It makes sense of what I'm experiencing... when we take a long drive through the mountains at a leisurely pace, I'm pretty conservative with the throttle, especially on the downside of the pass, where the throttle might not get used hardly at all. This would probably not be a big deal, but we stop a lot... which would keep shrinking the WOT throttle setting every time we shut the rig off and turn it back on. The manual shifting is just another variable that effects the use of the throttle.

It almost seems like it would then be a good practice, every time I start the rig, to first turn the key to the on position so the TCM lights up, cycle the throttle pedal all the way to the floor and back, and then start the engine. Does that make sense?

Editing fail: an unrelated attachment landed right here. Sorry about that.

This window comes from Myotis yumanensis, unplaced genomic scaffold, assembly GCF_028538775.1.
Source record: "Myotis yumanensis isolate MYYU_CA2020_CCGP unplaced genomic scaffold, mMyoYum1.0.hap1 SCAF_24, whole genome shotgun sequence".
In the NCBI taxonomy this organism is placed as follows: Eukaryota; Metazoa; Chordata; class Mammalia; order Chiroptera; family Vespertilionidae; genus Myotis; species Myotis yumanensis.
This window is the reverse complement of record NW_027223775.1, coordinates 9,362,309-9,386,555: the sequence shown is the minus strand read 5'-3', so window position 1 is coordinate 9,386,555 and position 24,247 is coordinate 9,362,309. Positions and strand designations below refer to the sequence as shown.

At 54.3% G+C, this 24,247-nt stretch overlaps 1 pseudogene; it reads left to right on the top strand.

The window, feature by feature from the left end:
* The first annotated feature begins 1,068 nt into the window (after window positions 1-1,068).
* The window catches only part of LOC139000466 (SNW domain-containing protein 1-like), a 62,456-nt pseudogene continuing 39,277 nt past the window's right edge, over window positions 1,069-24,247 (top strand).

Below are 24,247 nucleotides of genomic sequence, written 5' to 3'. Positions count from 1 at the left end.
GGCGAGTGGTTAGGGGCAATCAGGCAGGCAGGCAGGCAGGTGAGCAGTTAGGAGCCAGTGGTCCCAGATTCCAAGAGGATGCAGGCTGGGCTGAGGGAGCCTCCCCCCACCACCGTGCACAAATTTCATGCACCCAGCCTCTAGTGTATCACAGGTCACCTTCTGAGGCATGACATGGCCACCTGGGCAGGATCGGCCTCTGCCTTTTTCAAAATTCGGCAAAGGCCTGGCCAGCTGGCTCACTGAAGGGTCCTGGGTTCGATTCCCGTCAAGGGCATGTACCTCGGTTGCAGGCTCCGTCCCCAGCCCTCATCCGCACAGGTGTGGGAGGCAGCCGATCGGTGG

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Old 12-09-2018, 11:10 AM   #20
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Thank you for the insight!

It makes sense of what I'm experiencing... when we take a long drive through the mountains at a leisurely pace, I'm pretty conservative with the throttle, especially on the downside of the pass, where the throttle might not get used hardly at all. This would probably not be a big deal, but we stop a lot... which would keep shrinking the WOT throttle setting every time we shut the rig off and turn it back on. The manual shifting is just another variable that effects the use of the throttle.

It almost seems like it would then be a good practice, every time I start the rig, to first turn the key to the on position so the TCM lights up, cycle the throttle pedal all the way to the floor and back, and then start the engine. Does that make sense?

-cheers
Hey. Not a bad idea. It does make sense to try that.
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Old 12-09-2018, 11:43 AM   #21